Culture Wars: Context, Models and Anthropologists’ Accounts provides students of anthropological and ethnographical research with a detailed illustrations of British and international accounts of critical social anthropology in the light of methodological issues. The focus of the book is predominantly on culture and how it may be interpreted in various valid ways according to the researcher and the researched by employing a self-aware and critical stance about how knowledge is produced. South Africa, Germany and Greece are just some of the places explored in the book providing the reader with international scope on how best to understand critical social anthropology. The book is helpful in allowing opportunity to reflect upon whose accounts are included in ethnographies, and how culture and context are interpreted by a diverse range of researchers working in international field settings.
The editors remind us that it goes without saying that contemporary scholars recognise the significance of the lenses which anthropologists and ethnographers use to study the lives of those they are interested in researching. Still ethnography is necessary, they explain, for it is a “powerful means of analysing what it is to be human in all its multiplicity”. They then go onto place emphasis on the need to understand that field observations conducted through the lenses employed by social anthropologists are shaped firstly by his/her relations with those being researched, and secondly by the lived history the anthropologist/ethnographer brings with her to the field, and that influences the emerging relationships and observations.
The book’s premise is that the term culture has become taken for granted, and needs to be interrogated. Further, context too needs to be questioned, as this too is ever shifting and multiple in perspectives: “key ideas and practices are at once expressed and constituted somewhat differently by persons whose somewhat different histories produce different perspectives”. Social processes in research, production of knowledge and relations between the researcher and the researched have inter-connections and mutual implications that contest previously theorised dichotomies and binaries of social anthropology such as culture v biology or collective v individualist.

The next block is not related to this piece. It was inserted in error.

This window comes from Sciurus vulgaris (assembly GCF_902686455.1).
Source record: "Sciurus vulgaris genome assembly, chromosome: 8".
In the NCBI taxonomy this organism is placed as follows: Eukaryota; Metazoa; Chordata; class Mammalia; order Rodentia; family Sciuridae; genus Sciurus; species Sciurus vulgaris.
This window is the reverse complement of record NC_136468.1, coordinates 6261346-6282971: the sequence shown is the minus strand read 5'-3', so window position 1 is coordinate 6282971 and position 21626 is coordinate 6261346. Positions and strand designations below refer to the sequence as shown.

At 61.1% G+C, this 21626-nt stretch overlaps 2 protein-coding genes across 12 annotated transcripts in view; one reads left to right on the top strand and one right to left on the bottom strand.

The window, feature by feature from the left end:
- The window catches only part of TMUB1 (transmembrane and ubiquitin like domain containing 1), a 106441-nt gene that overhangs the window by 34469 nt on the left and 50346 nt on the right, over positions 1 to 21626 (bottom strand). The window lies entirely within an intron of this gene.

Gerd Baumann’s chapter on the multi-ethnic area of Southall in London considers moral panics about Asian gangs. Baumann shows how the wider discourses of international significance inter-relate to what happens in local contexts, for example by referring to Britain’s colonial legacy. My favourite chapter, because it resonates with my current research on Britishness in Bermondsey, is What about White People’s History?: Class, Race and Culture Wars in Twenty-first-Century Britain by Gillian Evans. Evans argues for the urgent need to examine educational inequalities by giving social class significance when studying minority ethnic communities, and equally not neglecting the diversity amongst white working-class students, and therefore considering white ethnicities. She tells us that black and Asian boys who are struggling at school are often suffering social class inequalities, and at the same time the diversity of white communities is ignored. Therefore the complex challenge is to understand how inequalities of race, social class, ethnicity and cultural background intersect in modern British society. Both Baumann and Evans point towards the need to interrogate media and governmental agendas on interconnections between race, culture and social behaviour.